Biography & Filmography of Bruno Bozzetto
Bruno Bozzetto was born in Milan in 1938. He created his first animated short in 1958, when he was only 20 years old. It was called Tapum! La storia dell armi (Tapum! The History of Weapons) and it dealt with the history of weapons, from the caveman’s club to the 20th century’s nuclear bomb.
After Tapum! Bozzetto would go on to create over 100 animated films. One of his most famous creations is a lovable, middle-aged man named Mr. Rossi, who always gets into crazy and comical situations.
Over the years, Mr. Rossi has starred in mant animated shorts, such as:
- Un Oscar per il Signor Rossi (An Award for Mr. Rossi) 1960
- Il Signor Rossi va a Sciare (Mr. Rossi Goes Skiing) 1963
- Il Signor Rossi al Mare (Mr. Rossi at the Seaside) 1964
- Il Signor Rossi Compra l’Automobile (Mr. Rossi Buys a Car) 1966
- Il Signor Rossi al Camping (Mr. Rossi goes Camping) 1970
- Il Signor Rossi al Safari (Mr. Rossi at the Safari) 1971
- Il Signor Rossi a Venezia (Mr. Rossi in Venice) 1974
Mr. Rossi’s very popular worldwide. Did you know that he’s the mascot for the German National Lottery? And why not? Besides appearing in animated shorts, Mr. Rossi’s starred in several full-length feature films and in a 1975 television series called Gli Sport del Signor Rossi (The Sports of Signor Rossi): he’s, indeed, very famous.
The full length movie Bozzetto animated creation starred in was 1976’s I Sogni del Signor Rossi (Mr. Rossi’s Dreams). In this film, Mr. Rossi returns home for the weekend. It’s been a long week at work, and he’s ready to relax with his dog, Gastone. Gastone, however, wants to go out and have fun. Gastone loves movies, television and books, and he always compares his owner to famous heroes such as Tarzan, Aladdin and Zorro. He does this so often that Rossi starts to identify with these characters, which we see throughout this delightful film.
The second full-length Mr. Rossi film is called Il Signor Rossi Cerca la Felicità (Mr. Rossi Searches for Happiness). In this 1976 animated classic, Mr. Rossi travels through time to get away from his ho-hum life. With the help of his Fairy Sicura (Fairy Godmother) and his magic whistle, Mr. Rossi goes to ancient Egypt to see the pyramids, the Stone Age, Ancient Rome, the old American West and even the land of Fairy Tales where Robin Hood and Pinocchio are. He is on a quest to find happiness and, in the end, Mr. Rossi discovers happiness isn’t found far away: it’s closer than he could have ever imagined.
In the final full-length Rossi film, Le Vacanze del Signor Rossi (Mr. Rossi’s Vacation – 1978), Mr. Rossi travels through Italy. He and Gastone go to the seaside in a camper. They also visit a farm and get caught in a debate over the rights of farm animals. In the end, they head to the mountains for some relaxation, but there’s none to be found. There’s always something crazy and exciting going on in Mr. Rossi’s life!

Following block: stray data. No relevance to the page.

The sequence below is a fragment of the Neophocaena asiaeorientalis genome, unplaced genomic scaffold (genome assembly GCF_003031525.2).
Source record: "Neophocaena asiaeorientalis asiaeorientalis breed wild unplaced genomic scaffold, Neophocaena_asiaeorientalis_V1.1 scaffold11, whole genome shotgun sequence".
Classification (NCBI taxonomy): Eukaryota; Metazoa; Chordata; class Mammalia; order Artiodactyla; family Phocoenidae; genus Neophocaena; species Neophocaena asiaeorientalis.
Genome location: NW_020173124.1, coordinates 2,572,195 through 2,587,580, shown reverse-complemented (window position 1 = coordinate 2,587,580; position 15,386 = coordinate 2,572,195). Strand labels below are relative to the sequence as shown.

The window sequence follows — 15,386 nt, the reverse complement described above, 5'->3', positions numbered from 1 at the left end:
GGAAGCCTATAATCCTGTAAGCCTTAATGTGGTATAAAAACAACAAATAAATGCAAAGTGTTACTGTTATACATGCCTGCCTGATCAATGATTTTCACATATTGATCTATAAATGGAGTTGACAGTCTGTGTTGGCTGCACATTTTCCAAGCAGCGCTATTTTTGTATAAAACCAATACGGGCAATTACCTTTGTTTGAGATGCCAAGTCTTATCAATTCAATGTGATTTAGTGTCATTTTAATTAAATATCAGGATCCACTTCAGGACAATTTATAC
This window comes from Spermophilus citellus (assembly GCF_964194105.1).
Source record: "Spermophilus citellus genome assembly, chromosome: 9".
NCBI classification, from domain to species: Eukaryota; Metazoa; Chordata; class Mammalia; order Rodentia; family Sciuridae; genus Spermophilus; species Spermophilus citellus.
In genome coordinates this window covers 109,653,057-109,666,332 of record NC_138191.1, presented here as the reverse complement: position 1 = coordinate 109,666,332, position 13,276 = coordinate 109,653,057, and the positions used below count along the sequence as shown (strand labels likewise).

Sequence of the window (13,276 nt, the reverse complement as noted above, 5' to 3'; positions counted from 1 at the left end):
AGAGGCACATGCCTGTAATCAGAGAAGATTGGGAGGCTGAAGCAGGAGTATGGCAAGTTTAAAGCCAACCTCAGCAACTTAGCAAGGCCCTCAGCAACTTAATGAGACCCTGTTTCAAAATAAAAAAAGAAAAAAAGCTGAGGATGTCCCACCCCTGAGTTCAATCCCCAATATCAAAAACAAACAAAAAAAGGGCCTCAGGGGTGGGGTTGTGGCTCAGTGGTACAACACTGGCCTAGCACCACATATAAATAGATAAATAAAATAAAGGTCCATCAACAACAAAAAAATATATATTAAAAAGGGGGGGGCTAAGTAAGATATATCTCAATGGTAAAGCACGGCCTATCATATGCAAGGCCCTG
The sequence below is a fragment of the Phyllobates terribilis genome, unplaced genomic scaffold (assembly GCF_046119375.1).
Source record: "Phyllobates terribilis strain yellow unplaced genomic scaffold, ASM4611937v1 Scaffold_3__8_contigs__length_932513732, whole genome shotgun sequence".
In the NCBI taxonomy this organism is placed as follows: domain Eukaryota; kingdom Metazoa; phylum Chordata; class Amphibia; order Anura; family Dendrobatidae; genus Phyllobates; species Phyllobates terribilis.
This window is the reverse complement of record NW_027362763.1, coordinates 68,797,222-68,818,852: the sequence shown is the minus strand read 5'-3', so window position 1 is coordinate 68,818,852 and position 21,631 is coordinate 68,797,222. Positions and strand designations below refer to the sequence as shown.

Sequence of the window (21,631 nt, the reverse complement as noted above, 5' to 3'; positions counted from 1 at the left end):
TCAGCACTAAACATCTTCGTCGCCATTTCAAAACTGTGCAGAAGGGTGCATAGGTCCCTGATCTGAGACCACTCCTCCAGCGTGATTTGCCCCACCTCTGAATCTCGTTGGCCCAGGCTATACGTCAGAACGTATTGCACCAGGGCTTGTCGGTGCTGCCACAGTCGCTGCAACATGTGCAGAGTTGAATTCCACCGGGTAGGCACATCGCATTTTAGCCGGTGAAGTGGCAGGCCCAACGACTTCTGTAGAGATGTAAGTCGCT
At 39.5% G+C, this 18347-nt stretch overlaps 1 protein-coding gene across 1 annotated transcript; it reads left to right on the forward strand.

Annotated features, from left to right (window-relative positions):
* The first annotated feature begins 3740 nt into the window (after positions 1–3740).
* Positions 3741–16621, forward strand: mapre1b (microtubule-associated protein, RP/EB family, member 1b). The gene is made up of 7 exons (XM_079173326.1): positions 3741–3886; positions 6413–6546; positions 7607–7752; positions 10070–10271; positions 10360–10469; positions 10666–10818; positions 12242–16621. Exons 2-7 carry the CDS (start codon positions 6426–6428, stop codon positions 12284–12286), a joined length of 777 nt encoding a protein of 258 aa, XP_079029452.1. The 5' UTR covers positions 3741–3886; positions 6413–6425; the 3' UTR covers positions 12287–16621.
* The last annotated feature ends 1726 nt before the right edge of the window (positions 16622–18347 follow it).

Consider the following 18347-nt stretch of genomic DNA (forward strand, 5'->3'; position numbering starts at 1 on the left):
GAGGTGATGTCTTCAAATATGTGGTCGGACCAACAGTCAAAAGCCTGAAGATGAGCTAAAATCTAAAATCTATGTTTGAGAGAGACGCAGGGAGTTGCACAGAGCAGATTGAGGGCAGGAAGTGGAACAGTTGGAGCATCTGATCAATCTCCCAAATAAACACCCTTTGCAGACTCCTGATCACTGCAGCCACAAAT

Of course, Bozzetto’s created many other memorable characters and films. He’s known for his intelligent and hilarious satire. His first full-length film predated the Mr. Rossi’s by almost a decade. It was called West and Soda (1965), a delicious parody of the American West, complete with damsels in distress, a handsome young cow-poke and a nasty land baron.
In 1968, Bozzetto took on superheroes in VIP, Mio Fratello Superuomo (VIP, My Brother Superman). The main characters of this film are SuperVip and his brother, MiniVip. MiniVip is far from impressive as a super being. He must fight against his deflated ego as well as a super villain, Happy Betty, a tycoon hell-bent on world-domination. Can MiniVip conquer his personal demons? Will he work with SuperVip and save the day? You have to watch it to find out. It’s a true comedy classic.
Perhaps, Bozzetto’s most famous full-length work is 1976’s Allegro non Troppo. In it, Bozzetto presents live-action sequences showcasing a frustrated animator, played by Maurizio Nichetti, a frequent collaborator of Bozzetto’s. The animator has this idea to do a bunch of animated short stories set to classic music, but he’s upset because someone named “Prisney” has stolen that idea already. The various animated shorts dispersed throughout the piece are very similar to Disney’s Fantasia. It’s a funny spoof, with cute animation set to classical pieces by Debussy, Sibelius, Vivaldi and many more.
Bozzetto has also continued to animate, write and produce shorter cartoons. He earned a Golden Bear award for 1988’s Mr. Tao and an Oscar nomination for 1991’s Grasshoppers. In recent years, he’s created classics such as Europe & Italy (1999), which appears on our site, Yes & No (2000), Adam (2002), Olympics (2003), Femminile e Maschile and Neuro (2004), Looo (2005), Armi su Strada (2008) and Rapsodeus (2013).
He took a break from animation in 1987 and directed, wrote and produced the live-action film, Sotto il Ristorante Cinese (Under the Chinese Restaurant), starring Claudio Botosso and Amanda Sandrelli. Ivan (Botosso) witnesses a robbery only a few days before his wedding. He takes refuge in the basement of a Chinese restaurant. There, he is transported via a door into this new place. It’s an exotic beach. There, he meets and falls in love with Eva (Sandrelli). The adventures he has there change his life forever.
Bozzetto has also worked on these live action shorts and films:
- The Seventh Day He Rested 1963
- The Household Drug 1972
- The Cabin 1973
- Happy Birthday 1979
- Automatic Yellow 1980
- Detective Sam Black 1980
Bruno Bozzetto is a prolific cartoonist and satirist. He is not afraid to take on any topic. He has constantly challenged himself and his audiences throughout his long and illustrious career. He has that rare combination of intelligence, artistic ability and comedic timing. His films and shorts are well-loved and rightly so. Hopefully, Bozzetto isn’t done showing us how things should – and could – be yet!
By Deanna Couras Goodson